Breaking the rules in Casco Viejo
PANAMA. Citizen protest in Panama often takes the shape of road-blocking worker strikes, yet for the last few weeks a few Casco Viejo r...
PANAMA. Citizen protest in Panama often takes the shape of road-blocking worker strikes, yet for the last few weeks a few Casco Viejo residents have successfully implemented a new methodology, posting banners on their balconies to denounce a neighboring investment they believe aims to provide a false historical account of the country’s heritage site.
Linette Montenegro, director of National Heritage, a department within the National Institute of Culture, asked for constructions to be suspended on works in the PH Plaza Independencia, in Independence Plaza, aka Cathedral Plaza.
The National Heritage department agrees with neighbors that the building is an aggressive break from the architectural uniformity of the area known for its French colonial structures.
After Montenegro wrote a letter to municipal engineer Jaime Salas saying that “the way the building is developing gives a false account of history that, in turn, does serious injury to the nation’s heritage,” construction was halted at the end of March by order of the Director of Works and Constructions.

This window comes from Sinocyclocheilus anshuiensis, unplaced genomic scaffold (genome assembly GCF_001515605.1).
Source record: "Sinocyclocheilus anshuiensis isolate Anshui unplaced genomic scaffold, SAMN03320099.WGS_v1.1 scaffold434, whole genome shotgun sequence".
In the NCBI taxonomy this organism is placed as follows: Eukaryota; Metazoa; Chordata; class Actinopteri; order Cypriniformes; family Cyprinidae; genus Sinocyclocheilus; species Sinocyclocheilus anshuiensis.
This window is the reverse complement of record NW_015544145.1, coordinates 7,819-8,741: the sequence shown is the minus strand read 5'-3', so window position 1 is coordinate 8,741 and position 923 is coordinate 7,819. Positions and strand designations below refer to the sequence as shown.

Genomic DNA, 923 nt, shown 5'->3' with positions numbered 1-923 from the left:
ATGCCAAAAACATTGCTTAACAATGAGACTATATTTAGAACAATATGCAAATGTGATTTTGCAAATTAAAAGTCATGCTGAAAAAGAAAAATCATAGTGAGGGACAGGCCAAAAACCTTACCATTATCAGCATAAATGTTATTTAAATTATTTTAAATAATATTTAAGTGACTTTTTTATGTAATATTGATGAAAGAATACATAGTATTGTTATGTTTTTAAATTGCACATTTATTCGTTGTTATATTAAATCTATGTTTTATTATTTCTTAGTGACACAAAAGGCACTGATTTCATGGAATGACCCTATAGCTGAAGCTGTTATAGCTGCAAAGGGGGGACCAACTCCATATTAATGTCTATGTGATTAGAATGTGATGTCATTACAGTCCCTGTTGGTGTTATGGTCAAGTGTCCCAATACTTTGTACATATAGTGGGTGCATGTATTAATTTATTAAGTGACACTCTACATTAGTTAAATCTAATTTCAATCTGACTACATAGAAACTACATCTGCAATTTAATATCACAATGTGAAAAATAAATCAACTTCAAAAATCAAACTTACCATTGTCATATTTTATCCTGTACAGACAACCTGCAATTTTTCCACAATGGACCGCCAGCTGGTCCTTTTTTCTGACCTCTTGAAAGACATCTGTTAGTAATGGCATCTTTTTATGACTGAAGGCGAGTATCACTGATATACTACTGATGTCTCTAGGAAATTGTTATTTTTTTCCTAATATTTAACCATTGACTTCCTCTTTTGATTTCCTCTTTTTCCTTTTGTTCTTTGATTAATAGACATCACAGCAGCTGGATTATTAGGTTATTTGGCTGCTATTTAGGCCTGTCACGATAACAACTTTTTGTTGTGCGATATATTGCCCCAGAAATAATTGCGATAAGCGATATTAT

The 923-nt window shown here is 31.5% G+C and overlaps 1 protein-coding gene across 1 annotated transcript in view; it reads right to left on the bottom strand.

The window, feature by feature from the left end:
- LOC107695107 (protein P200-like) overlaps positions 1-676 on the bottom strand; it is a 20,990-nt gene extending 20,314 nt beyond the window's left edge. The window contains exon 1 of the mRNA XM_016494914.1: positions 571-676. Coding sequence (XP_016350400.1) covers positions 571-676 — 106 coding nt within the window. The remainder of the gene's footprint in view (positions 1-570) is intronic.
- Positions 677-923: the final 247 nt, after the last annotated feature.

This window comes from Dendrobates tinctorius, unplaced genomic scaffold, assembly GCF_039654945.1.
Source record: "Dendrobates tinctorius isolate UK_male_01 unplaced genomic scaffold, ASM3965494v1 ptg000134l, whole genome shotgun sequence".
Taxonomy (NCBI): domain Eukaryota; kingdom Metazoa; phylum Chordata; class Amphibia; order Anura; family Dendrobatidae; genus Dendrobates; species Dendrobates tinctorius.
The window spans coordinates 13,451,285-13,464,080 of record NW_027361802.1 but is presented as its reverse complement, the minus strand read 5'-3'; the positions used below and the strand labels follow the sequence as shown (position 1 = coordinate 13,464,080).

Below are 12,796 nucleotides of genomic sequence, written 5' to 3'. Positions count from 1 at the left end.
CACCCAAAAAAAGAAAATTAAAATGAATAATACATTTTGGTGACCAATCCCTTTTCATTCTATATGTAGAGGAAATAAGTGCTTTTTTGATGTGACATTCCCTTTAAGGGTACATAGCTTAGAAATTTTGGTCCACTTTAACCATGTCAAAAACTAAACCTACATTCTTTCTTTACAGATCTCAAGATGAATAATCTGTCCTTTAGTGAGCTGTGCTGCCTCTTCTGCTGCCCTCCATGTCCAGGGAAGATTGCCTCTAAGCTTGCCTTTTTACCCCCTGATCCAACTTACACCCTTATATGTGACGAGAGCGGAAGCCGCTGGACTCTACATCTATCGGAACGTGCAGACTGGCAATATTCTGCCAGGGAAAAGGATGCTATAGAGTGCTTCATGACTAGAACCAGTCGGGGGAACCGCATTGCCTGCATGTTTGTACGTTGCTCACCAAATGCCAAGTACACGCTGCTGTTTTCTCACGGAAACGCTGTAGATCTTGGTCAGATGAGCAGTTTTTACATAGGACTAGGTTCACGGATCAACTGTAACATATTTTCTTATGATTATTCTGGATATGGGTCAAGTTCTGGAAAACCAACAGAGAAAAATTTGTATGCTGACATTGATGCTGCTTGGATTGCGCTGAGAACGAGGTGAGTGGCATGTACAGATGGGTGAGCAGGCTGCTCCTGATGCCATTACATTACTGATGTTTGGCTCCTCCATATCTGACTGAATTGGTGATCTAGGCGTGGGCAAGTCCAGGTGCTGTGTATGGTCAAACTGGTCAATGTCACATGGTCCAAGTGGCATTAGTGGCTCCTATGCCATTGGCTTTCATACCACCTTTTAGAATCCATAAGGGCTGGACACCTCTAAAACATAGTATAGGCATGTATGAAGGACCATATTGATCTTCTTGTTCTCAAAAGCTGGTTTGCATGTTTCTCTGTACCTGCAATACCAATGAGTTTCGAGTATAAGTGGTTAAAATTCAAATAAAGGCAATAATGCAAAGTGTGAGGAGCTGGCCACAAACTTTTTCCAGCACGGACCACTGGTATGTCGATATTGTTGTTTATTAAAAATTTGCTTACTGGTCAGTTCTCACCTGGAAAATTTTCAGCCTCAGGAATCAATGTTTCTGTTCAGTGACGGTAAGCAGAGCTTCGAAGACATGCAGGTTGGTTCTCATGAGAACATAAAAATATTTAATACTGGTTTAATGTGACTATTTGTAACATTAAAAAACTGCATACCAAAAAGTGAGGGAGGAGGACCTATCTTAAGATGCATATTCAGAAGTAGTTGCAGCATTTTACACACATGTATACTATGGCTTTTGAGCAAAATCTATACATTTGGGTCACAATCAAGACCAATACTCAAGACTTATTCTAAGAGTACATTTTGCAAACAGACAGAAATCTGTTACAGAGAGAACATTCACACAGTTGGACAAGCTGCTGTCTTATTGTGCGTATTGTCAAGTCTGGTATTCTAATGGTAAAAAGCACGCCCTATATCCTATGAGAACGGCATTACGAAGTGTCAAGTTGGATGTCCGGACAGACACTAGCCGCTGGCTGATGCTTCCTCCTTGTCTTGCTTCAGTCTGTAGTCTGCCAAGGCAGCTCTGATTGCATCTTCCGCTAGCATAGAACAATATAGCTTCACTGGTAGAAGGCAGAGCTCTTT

Investigations into the approval process of the project are under way.
“Work was halted, and will continue to be halted”, said Norris Vega, from National Heritage.
“Investigations are ongoing to see if the accepted building plans were altered, or if any changes were not presented at all.”
The preliminary inspections showed that the façade of the residential complex in the historic plaza grew in volume and height from the original plans, which violates the restoration norms for Casco Viejo buildings.
Developers offered construction plans and permits allegedly approved by Evangelina Crespo, former director of National Heritage in 1999.
According to Vega, Crespo has denied signing the plans of the building, and cannot explain how her signature appears in the documents presented by the developers.
Vega said it is now up to Crespo’s discretion whether she files a legal complaint against the company.
“The office of National Heritage is doing its part in collecting all of the documents, the permits and the accepted building plans. If there is going to be any legal action, we have all of the background material,” she said.
Vega denies they are planning to take legal action on their own, claiming it is out of their jurisdiction.
Inversiones y Proyectos Casco Viejo S.A., developers of PH Plaza Independencia, was called to a meeting by Montenegro, however, up to this day they haven’t accepted the invitation.
The residential project was originally scheduled to conclude in June, set to join the wide array of colonial structures restored over the last with apartments selling for hundreds of thousands of dollars.